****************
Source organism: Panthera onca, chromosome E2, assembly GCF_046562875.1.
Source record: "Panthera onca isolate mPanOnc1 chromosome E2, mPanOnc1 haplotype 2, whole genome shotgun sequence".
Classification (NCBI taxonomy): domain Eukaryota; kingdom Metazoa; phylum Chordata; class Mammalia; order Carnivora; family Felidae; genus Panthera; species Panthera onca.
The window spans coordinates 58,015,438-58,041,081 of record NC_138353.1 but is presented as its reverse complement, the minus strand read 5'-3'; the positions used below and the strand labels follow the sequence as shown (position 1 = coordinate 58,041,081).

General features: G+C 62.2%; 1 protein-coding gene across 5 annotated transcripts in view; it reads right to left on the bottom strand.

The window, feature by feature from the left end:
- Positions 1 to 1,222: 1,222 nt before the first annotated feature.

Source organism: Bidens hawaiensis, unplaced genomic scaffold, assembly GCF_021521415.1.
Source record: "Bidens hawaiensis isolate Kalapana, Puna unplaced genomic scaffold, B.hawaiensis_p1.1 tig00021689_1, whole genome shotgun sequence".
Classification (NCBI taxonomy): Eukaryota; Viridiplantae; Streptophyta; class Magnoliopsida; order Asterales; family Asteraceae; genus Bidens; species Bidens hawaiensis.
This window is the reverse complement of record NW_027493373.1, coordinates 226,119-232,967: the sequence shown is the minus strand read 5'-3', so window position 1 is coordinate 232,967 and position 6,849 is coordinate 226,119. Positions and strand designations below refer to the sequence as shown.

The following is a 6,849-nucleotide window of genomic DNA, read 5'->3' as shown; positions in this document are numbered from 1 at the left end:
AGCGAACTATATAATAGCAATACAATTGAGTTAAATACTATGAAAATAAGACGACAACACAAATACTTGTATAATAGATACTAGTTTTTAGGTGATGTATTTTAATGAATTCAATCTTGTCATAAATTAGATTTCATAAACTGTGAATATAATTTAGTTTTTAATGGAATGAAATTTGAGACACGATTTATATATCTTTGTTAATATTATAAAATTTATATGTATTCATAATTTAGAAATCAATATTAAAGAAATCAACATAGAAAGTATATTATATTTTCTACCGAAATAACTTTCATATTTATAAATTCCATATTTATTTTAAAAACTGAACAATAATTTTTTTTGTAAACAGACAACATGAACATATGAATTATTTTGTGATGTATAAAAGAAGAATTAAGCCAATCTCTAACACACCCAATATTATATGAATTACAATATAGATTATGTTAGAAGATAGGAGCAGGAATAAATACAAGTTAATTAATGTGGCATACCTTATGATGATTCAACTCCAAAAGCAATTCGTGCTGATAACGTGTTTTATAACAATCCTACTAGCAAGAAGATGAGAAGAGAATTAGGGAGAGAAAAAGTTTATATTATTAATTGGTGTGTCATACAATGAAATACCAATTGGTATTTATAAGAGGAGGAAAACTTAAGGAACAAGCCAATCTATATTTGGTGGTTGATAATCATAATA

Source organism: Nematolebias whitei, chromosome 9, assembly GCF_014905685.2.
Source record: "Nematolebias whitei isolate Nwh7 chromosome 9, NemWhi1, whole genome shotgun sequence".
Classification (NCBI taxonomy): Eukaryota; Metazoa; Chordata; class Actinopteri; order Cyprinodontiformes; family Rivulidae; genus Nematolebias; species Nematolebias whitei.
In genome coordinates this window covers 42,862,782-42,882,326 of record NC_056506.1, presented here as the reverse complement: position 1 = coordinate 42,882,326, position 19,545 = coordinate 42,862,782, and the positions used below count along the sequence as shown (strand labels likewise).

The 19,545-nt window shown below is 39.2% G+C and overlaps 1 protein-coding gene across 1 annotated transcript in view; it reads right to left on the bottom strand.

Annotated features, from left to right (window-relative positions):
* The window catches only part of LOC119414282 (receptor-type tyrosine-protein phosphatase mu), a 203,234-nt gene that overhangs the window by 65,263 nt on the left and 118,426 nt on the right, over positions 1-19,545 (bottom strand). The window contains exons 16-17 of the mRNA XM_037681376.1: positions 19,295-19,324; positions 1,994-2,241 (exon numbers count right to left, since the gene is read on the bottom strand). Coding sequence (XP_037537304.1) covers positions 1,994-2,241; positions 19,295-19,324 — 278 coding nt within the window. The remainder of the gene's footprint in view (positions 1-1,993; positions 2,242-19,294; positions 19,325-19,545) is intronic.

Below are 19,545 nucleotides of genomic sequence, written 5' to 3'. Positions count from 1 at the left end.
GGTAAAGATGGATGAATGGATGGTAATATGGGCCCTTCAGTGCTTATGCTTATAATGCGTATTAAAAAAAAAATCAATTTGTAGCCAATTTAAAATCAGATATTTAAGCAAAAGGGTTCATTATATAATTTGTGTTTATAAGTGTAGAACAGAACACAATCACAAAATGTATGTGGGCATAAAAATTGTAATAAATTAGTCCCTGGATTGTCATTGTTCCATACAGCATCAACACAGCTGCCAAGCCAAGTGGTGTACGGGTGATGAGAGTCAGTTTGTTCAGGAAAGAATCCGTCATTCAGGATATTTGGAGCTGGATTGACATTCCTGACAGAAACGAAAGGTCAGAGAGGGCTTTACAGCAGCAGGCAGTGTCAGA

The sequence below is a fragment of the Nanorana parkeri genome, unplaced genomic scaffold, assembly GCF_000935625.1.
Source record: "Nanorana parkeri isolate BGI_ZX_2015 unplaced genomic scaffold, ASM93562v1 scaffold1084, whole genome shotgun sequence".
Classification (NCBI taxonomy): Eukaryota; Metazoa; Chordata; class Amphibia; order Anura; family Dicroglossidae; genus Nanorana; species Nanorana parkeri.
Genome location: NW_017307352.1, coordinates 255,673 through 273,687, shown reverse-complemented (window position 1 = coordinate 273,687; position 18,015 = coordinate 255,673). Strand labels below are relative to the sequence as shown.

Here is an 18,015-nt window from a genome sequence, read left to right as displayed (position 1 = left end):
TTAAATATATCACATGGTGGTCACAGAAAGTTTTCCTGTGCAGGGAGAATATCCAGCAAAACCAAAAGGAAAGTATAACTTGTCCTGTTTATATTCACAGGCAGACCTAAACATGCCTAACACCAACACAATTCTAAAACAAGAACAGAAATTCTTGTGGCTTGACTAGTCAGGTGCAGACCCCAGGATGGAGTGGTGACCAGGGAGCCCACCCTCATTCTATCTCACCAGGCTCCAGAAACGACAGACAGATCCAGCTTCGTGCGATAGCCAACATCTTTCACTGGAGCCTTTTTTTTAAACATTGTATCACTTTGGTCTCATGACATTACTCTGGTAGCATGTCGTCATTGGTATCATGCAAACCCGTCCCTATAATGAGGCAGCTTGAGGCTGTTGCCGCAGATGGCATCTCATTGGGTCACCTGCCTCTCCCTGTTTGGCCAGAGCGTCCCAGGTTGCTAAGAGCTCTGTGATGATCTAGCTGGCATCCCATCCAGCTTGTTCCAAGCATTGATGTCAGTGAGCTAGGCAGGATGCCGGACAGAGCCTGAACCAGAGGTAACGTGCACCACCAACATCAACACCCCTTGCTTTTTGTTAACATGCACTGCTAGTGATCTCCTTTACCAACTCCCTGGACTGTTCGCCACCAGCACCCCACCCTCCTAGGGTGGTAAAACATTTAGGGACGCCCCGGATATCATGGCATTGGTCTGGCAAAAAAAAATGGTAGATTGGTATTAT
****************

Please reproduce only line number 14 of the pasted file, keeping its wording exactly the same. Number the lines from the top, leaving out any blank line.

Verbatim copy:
Source organism: Nematolebias whitei, chromosome 9, assembly GCF_014905685.2.